Conquering Co-Occurring Disorders

By The Fix staff 08/28/17

“If we only treat the symptom, the underlying issues remain and it is more likely relapse will occur.”

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We’re living at a time when the understanding of addiction and protocols for treating substance abuse is changing more quickly than ever. That is especially true when it comes to co-occurring disorders of mental illness and substance misuse.

“The standard of care has changed quite a bit recently and that change has been based on science,” says Charlene Lenkart, ACMHC, a therapist at Maple Mountain Recovery, a trauma-informed treatment center in Mapleton, Utah.

Nearly 8 million Americans live with both mental illness and a substance use disorder, and in order to treat co-occurring disorders these individuals need a specialized treatment facility with clinicians who understand how to treat both illnesses at the same time.

“It is more effective to treat both at same time because they are related to each other,” says Lenkart. When a person comes to Maple Mountain with co-occurring disorders, the staff first works to stabilize them physically. Then the client and clinicians begin working two treatment plans concurrently, one to stabilize the mental illness and one to address the maladaptive coping strategy of abusing substances.”

Professionals used to believe in treating one illness first, but now it is understood that mental illness and addiction are so intertwined that they must be treated together.

“Oftentimes addiction is a symptom,” Lenkart says. “If we only treat the symptom, the underlying issues remain and it is more likely relapse will occur.”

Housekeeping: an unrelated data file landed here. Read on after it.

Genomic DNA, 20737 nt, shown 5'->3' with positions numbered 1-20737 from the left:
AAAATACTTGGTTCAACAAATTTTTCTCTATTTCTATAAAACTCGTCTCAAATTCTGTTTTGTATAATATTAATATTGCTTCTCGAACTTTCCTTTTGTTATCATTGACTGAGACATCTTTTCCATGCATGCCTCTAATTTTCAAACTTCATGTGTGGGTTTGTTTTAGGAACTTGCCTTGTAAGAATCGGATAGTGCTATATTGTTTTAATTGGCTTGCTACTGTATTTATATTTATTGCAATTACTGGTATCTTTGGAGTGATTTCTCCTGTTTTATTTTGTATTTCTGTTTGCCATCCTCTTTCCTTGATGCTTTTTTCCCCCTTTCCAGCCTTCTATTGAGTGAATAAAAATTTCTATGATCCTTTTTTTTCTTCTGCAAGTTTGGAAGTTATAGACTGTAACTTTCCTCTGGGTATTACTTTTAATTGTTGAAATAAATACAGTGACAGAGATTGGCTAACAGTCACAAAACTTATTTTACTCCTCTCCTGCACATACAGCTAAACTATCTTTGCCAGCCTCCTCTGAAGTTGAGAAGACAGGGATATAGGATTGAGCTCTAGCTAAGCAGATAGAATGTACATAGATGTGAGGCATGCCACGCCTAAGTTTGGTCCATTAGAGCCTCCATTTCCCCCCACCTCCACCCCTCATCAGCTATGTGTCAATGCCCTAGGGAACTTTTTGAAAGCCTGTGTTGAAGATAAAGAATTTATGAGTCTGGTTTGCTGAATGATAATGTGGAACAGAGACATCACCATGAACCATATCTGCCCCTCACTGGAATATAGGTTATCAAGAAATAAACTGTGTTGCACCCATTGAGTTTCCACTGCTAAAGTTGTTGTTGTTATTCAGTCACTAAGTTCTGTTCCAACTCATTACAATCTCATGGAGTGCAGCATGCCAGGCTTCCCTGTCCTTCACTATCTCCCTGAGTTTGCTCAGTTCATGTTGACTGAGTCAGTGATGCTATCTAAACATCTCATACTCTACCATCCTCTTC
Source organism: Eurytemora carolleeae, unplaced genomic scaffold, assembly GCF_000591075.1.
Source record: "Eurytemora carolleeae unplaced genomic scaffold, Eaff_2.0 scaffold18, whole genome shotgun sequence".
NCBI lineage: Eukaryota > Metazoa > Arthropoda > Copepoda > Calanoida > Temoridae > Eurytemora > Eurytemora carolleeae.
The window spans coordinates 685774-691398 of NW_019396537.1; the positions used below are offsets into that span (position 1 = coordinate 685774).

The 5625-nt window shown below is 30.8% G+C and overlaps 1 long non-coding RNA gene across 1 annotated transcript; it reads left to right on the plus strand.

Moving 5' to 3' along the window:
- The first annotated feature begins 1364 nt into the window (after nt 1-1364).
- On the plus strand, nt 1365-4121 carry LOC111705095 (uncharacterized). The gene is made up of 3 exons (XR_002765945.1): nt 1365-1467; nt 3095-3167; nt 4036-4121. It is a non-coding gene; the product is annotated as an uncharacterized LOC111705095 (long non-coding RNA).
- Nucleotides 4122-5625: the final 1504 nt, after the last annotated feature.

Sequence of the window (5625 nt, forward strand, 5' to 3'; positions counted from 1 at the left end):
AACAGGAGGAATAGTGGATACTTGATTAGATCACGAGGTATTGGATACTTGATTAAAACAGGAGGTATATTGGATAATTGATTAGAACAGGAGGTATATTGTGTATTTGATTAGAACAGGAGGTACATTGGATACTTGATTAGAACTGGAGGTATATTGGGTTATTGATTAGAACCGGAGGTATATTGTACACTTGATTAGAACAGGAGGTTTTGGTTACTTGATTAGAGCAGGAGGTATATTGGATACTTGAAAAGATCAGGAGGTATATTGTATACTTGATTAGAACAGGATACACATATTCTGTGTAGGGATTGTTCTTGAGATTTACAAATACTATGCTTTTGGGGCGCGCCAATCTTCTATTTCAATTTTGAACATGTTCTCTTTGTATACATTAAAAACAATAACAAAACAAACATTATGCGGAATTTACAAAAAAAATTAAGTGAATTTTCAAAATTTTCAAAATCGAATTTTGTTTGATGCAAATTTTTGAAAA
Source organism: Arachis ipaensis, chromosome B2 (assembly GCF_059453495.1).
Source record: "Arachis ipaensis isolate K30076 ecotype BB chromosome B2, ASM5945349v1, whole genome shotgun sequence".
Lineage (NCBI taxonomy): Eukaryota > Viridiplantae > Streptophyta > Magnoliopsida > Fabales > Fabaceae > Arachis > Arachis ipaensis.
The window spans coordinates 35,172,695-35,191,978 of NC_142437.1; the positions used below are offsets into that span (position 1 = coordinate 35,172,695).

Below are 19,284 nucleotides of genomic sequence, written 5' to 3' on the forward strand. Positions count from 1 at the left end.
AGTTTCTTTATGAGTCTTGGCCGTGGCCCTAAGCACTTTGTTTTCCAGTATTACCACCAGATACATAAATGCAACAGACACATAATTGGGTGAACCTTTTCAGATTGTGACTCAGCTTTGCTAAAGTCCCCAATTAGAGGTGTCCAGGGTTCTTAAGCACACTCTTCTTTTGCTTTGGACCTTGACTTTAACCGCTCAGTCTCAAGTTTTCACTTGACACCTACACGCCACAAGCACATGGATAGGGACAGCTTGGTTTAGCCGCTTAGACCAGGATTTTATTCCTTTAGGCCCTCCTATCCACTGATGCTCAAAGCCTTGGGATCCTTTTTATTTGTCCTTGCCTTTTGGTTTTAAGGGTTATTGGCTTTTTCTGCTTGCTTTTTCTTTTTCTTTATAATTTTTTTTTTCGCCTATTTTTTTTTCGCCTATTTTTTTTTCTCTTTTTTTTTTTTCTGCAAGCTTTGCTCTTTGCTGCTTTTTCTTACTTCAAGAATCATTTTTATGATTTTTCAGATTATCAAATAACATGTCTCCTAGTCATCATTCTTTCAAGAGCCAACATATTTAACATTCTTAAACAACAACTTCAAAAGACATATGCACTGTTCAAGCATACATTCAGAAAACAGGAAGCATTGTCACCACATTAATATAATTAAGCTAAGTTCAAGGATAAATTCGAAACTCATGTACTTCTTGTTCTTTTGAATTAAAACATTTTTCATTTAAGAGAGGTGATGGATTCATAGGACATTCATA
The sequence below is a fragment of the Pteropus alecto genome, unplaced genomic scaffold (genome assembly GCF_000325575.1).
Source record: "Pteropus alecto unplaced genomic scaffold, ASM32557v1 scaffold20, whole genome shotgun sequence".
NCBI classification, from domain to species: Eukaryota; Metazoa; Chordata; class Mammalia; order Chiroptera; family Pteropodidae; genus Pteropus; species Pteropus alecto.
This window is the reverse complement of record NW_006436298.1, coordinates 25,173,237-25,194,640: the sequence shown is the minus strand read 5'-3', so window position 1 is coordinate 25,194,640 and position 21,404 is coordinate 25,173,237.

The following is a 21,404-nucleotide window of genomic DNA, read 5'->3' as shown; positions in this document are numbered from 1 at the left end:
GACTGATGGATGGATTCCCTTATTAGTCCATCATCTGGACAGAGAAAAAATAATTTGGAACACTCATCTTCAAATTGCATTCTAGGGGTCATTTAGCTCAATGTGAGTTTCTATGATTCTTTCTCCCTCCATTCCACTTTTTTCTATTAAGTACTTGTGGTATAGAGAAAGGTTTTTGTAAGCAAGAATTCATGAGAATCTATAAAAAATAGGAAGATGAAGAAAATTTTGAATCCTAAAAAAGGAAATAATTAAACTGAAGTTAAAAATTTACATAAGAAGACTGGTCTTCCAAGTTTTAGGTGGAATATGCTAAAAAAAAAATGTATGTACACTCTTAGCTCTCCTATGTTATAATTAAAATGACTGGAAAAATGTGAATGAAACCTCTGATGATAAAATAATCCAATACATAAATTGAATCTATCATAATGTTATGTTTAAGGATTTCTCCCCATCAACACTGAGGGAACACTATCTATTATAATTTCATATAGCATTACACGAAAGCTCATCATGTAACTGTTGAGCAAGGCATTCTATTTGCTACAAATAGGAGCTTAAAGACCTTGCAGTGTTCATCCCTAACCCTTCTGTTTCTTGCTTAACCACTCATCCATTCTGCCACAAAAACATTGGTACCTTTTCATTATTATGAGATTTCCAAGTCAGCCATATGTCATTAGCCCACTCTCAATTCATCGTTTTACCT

People often begin misusing substances to help alleviate the symptoms of their mental illness.

“The easiest and quickest way to deal with something like depression, anxiety and trauma is by using a substance,” Lenkart explains. Using drugs is a quick and effective — albeit temporary — way to alleviate the pain of mental illness, so the use is reinforced and can quickly spiral out of control.

“If I do it once and it works really well to get my needs met, I’m going to probably do it again,” Lenkart says. “Our brain’s entire objective is to keep us alive. We will do anything to avoid pain, seek pleasure and survive.”

For people with mental illness who have not had access to proper treatment, substance use becomes a means of survival.

“If you only treat the substance use and not the mental health, it’s like putting a bandaid on when someone has cancer,” Lenkart says. “It’s just treating the outward symptoms, not what’s really wrong with the person.”

Untreated mental illness and substance misuse both can lead people to feel shame, guilt and worthlessness, which contribute to depression and anxiety.

“These are real painful emotions that are difficult to pinpoint and treat,” Lenkart says.

In order to do so clients must delve into their feelings around their mental illness, as well as issues in their past.

“We might go deeper into past trauma to find where the feelings are coming from. And we have to address self worth on the mental health side.”

Cognitive-behavioral therapy is especially beneficial for treating both mental illness and addiction, but many treatments cross over both illnesses, Lenkart says.

“Oftentimes we can can treat both with one evidence-based treatment,” she said.

As patients begin to do the tough internal work they often are able to apply what they’ve learned to their other illness.

“People will start to make connections on the side of the addiction, about their thoughts and feeling, that they can then relate directly to their mental health issues,” Lenkart says. “When they learn to manage their thoughts and feelings, they can translate that to the same symptoms that come with the other disorder.”

While treating co-occurring disorders, it is important to take into account the addictive potential of certain drugs when developing a medication plan. At Maple Mountain, clinicians work with clients and their doctors to develop a treatment plan that aligns with their values.

“We try to empower them to make the decision,” Lenkart says. “We allow them to do the research about the medications and their disorder to make an informed decision.”

Maple Mountain Recovery is a trauma-informed addiction treatment center in Mapleton, Utah. Learn more about their program at and follow them on Facebook.

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